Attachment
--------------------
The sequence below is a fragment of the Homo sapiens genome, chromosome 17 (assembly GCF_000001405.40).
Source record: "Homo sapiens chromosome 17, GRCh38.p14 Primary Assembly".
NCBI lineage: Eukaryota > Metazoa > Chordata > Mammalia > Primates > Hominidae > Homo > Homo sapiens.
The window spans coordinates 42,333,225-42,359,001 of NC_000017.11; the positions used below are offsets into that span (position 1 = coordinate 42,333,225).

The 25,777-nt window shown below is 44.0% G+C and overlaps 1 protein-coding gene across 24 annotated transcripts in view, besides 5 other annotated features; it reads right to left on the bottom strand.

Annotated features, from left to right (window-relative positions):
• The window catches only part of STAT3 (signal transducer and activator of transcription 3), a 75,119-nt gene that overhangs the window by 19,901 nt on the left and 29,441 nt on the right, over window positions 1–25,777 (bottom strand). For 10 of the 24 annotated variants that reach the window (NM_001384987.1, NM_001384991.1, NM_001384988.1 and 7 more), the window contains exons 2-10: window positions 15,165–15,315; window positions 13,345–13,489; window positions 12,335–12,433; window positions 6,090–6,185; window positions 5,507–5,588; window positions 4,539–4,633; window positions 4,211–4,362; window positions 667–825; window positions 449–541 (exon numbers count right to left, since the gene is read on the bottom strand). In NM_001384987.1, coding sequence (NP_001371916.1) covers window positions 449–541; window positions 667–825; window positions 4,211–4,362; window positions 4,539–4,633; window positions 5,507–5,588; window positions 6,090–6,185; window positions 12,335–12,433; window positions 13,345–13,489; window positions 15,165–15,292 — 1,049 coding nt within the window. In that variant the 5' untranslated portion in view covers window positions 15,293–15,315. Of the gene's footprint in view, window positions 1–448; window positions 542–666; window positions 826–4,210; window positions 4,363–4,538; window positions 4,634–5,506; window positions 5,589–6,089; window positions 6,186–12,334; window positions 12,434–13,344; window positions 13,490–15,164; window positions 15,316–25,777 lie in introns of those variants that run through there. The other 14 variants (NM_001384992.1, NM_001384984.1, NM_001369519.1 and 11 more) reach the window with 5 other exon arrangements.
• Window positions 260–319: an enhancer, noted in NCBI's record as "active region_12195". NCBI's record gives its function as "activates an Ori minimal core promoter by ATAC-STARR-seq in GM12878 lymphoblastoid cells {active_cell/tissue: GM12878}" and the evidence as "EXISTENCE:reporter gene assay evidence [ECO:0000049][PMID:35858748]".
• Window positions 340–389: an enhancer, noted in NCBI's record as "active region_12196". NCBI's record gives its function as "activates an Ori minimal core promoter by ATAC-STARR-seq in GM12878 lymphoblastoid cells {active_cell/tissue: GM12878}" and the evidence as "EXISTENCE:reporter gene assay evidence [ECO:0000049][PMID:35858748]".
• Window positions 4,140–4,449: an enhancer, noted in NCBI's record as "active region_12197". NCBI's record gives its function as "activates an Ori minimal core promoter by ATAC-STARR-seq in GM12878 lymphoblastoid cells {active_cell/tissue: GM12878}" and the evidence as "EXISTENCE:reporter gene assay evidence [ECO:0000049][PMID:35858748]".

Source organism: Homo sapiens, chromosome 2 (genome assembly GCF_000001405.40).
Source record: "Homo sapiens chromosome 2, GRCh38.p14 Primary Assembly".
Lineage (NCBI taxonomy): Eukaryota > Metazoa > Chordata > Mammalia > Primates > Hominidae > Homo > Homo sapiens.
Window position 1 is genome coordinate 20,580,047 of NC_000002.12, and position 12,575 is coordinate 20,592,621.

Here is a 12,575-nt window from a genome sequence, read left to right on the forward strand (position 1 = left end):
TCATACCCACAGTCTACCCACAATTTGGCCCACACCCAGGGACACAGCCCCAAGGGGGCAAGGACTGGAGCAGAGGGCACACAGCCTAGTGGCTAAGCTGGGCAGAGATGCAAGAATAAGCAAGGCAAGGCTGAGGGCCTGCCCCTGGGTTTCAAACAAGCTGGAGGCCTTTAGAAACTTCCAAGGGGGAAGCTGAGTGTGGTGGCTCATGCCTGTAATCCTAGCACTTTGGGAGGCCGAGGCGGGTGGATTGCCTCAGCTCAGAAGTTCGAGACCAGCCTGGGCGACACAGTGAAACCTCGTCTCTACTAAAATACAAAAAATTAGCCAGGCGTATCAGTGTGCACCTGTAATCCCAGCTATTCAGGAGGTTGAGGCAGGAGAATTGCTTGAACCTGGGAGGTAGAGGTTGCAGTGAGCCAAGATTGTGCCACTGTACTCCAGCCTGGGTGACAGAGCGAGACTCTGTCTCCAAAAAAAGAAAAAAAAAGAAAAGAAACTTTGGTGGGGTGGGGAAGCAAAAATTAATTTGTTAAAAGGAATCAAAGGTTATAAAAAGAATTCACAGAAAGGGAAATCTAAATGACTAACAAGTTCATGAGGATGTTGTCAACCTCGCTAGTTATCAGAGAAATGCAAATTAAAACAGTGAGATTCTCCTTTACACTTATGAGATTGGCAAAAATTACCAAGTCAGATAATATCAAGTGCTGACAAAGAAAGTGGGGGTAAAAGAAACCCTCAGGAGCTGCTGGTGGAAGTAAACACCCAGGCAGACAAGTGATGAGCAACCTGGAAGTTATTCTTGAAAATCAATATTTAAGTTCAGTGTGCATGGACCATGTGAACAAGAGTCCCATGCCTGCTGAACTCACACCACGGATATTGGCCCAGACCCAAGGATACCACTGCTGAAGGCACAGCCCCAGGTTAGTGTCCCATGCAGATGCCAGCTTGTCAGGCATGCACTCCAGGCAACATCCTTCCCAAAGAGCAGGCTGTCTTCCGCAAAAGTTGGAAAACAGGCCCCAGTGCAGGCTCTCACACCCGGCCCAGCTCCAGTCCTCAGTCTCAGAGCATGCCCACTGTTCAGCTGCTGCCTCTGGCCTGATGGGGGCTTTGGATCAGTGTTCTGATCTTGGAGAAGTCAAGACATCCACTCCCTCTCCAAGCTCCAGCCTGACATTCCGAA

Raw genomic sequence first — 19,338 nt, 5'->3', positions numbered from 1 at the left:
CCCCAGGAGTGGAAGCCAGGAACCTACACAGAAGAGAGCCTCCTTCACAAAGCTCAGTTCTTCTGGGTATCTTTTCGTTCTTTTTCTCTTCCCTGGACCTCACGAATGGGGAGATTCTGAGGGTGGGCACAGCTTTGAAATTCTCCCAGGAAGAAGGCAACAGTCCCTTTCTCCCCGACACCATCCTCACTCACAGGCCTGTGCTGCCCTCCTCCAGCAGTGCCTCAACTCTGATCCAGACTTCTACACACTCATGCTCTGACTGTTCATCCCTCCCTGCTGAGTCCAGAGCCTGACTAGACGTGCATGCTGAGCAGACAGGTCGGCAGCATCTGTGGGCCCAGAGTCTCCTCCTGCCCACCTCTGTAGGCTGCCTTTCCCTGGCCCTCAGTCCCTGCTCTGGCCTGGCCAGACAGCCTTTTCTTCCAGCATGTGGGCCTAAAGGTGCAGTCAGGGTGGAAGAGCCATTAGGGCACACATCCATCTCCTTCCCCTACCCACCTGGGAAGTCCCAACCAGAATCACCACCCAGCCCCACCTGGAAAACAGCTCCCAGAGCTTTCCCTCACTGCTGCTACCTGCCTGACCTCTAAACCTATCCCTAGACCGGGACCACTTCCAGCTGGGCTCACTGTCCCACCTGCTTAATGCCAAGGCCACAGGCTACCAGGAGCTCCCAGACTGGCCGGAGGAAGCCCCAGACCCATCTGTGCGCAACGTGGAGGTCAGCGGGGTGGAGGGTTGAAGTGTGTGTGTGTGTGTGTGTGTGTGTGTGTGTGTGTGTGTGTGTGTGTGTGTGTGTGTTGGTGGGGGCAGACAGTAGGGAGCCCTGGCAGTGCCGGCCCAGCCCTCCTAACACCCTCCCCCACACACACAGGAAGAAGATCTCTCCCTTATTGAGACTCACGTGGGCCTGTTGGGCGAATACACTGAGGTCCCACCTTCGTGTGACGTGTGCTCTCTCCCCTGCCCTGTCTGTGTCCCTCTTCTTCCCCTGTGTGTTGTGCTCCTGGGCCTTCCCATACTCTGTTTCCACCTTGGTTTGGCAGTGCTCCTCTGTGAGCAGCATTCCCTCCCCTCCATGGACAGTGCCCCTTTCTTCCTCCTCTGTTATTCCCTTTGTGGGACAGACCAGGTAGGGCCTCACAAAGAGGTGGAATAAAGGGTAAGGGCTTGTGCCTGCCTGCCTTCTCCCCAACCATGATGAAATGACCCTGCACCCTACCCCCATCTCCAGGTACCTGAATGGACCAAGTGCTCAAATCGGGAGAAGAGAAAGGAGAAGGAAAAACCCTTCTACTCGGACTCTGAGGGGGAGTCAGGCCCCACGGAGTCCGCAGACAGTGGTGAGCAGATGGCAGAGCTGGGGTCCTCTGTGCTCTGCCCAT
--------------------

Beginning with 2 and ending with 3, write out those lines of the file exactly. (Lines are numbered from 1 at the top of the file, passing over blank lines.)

Source record: "Homo sapiens chromosome 17, GRCh38.p14 Primary Assembly".
NCBI lineage: Eukaryota > Metazoa > Chordata > Mammalia > Primates > Hominidae > Homo > Homo sapiens.